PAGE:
March 21, 2013

Zuma remembers Sharpeville, reflects on South Africa today

Zuma visis with strikers at Marikana
where 34 miners were killed by police last year

Rebel Youth reprints this excerpt from a speech by South African President Jacob Zuma on March 21st 2013, commemorating the Sharpeville Massacre and Human Rights Day, for discussion.

The 1923 Bill of Rights, the African Claims of 1943, the Women's Charter in 1954, the Freedom Charter in 1955 and the ANC's 1988 Constitutional Principles for a Democratic South Africa are our national pride.

These documents, developed by the ruling party the ANC during the struggle for liberation, underline and confirm South Africa's longstanding systematic development of policy affirming human rights. They informed the content of the Constitution of the Republic at the dawn of freedom.

We are particularly proud of the fact that the landmark 1943 Bill of Rights was produced five years ahead of the 1948 United Nations Universal Declaration of Human Rights. South Africa led the world in this regard!

Today is also the International Day for the Elimination of Racial Discrimination, proclaimed in 1966 in memory of the Sharpeville massacre, by the United Nations through UN resolution 2142...

We mark Human Rights Day 2013 under the theme; "United in advancing socio-economic freedom for all". The purpose is to promote the idea of socio-economic freedom for all South Africans.

It also highlights the advanced nature of our Constitution which recognises more than just political and civil rights.

This was based on the understanding that civil and political rights mean little if they are not accompanied by tangible socio-economic rights. These include the rights to housing, education and health care and the right to favourable working conditions.

While marking the importance of socio-economic rights today, we also highlight the fact that today has a particular significance, as it is a day on which in 1960 the apartheid police shot and killed 69 people and wounded many others in Sharpeville. The liberation movement resolved then, to build a South Africa in which such incidents would never occur when freedom dawned.

This is also the commitment of the democratic government.

Today we re-affirm our determination to build a police service that respects the rights of all. The South African Police this year marks a centenary of its existence. The period since its establishment in 1913 until 1994, is marked by state-sanctioned cruelty and brutality by the policy.

In 1994 the democratic government began to transform the police service into one that is people-centred and which serves all the people of our country. A lot of progress has been made with regards to both transformation and service delivery.

Today we are happy that each year statistics indicate a reduction in serious crimes.

Crimes against women and children remain a serious problem but statistics prove that the perpetrators are being caught and punished. We trust that this will act as a deterrent. For example, in the past financial year, police secured over 363 life sentences, with a conviction rate of over 70% for crimes against women and girls.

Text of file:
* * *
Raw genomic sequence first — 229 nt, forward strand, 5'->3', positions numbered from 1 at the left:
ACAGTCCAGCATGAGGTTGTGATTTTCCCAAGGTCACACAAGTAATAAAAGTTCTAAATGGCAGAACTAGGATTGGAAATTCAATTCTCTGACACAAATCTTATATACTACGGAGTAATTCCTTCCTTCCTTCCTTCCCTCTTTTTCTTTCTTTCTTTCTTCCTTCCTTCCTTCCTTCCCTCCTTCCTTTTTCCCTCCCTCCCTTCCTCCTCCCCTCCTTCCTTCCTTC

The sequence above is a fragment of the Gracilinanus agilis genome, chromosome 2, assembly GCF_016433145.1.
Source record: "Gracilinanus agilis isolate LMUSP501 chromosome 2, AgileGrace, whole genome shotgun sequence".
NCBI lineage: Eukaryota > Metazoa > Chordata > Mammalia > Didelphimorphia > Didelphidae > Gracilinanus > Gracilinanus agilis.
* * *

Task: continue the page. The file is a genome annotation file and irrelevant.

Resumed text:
At the same time, there have been some regrettable, shocking and unacceptable incidents involving the South African Police Service since the last Human Rights Day commemoration.

These include the Marikana tragedy and other cases of police brutality against suspects. Government has taken action on both.

There is a commission probing the Marikana incident and we will not comment much on it at this stage until the findings. The law is taking its course with regards to the other incidents.

However, these incidents should not make us condemn our entire police service which comprises 200 000 men and women as being brutal.

The overwhelming majority of our police fight crime within the confines and discipline of the Constitution and we applaud them for that.

We urge you today, to continue supporting the police in their work. The police can only continue succeeding in fighting crime if they have the support of communities they serve.

We must support them as well in their efforts to root out rotten apples from their ranks who engage in criminal action including corruption.

To promote a human rights ethos amongst police officials, we have directed that the SAPS Code of Conduct, in which an ethos of human rights is firmly entrenched, be promoted amongst all police officials.

They must live, breathe and personify the police Code of Conduct.

Included in this pledge of excellence, signed by each police official upon attestation, is the promise to do the following:

"to uphold and protect the fundamental rights of every person; act in a manner that is impartial, courteous, honest, respectful, transparent and accountable; exercise the powers conferred in a responsible and controlled manner;

"And work towards preventing any form of corruption and to bring the
perpetrators thereof to justice".

We expect our men and women in blue to live up to that promise.

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